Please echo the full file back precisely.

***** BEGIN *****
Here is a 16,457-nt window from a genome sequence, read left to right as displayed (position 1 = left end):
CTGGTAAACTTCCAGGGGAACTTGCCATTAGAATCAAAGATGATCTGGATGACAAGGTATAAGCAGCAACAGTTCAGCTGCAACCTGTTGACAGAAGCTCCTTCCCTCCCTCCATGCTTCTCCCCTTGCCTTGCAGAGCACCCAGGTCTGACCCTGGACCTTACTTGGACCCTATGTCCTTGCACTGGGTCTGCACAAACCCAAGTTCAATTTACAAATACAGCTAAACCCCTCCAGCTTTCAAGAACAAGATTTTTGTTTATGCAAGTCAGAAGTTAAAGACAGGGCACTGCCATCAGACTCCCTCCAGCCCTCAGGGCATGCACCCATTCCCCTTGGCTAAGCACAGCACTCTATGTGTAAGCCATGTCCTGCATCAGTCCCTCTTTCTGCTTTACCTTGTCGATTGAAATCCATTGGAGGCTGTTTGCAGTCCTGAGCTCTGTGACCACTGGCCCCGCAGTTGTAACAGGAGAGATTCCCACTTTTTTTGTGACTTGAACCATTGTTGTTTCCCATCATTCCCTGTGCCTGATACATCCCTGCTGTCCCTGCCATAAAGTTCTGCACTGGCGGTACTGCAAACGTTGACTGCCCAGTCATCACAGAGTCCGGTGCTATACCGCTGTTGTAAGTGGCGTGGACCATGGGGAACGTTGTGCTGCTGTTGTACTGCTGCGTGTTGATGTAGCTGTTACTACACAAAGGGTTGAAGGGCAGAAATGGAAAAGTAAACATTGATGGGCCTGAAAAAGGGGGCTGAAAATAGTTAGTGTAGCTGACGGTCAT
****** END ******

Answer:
Here is a 16,457-nt window from a genome sequence, read left to right as displayed (position 1 = left end):
CTGGTAAACTTCCAGGGGAACTTGCCATTAGAATCAAAGATGATCTGGATGACAAGGTATAAGCAGCAACAGTTCAGCTGCAACCTGTTGACAGAAGCTCCTTCCCTCCCTCCATGCTTCTCCCCTTGCCTTGCAGAGCACCCAGGTCTGACCCTGGACCTTACTTGGACCCTATGTCCTTGCACTGGGTCTGCACAAACCCAAGTTCAATTTACAAATACAGCTAAACCCCTCCAGCTTTCAAGAACAAGATTTTTGTTTATGCAAGTCAGAAGTTAAAGACAGGGCACTGCCATCAGACTCCCTCCAGCCCTCAGGGCATGCACCCATTCCCCTTGGCTAAGCACAGCACTCTATGTGTAAGCCATGTCCTGCATCAGTCCCTCTTTCTGCTTTACCTTGTCGATTGAAATCCATTGGAGGCTGTTTGCAGTCCTGAGCTCTGTGACCACTGGCCCCGCAGTTGTAACAGGAGAGATTCCCACTTTTTTTGTGACTTGAACCATTGTTGTTTCCCATCATTCCCTGTGCCTGATACATCCCTGCTGTCCCTGCCATAAAGTTCTGCACTGGCGGTACTGCAAACGTTGACTGCCCAGTCATCACAGAGTCCGGTGCTATACCGCTGTTGTAAGTGGCGTGGACCATGGGGAACGTTGTGCTGCTGTTGTACTGCTGCGTGTTGATGTAGCTGTTACTACACAAAGGGTTGAAGGGCAGAAATGGAAAAGTAAACATTGATGGGCCTGAAAAAGGGGGCTGAAAATAGTTAGTGTAGCTGACGGTCAT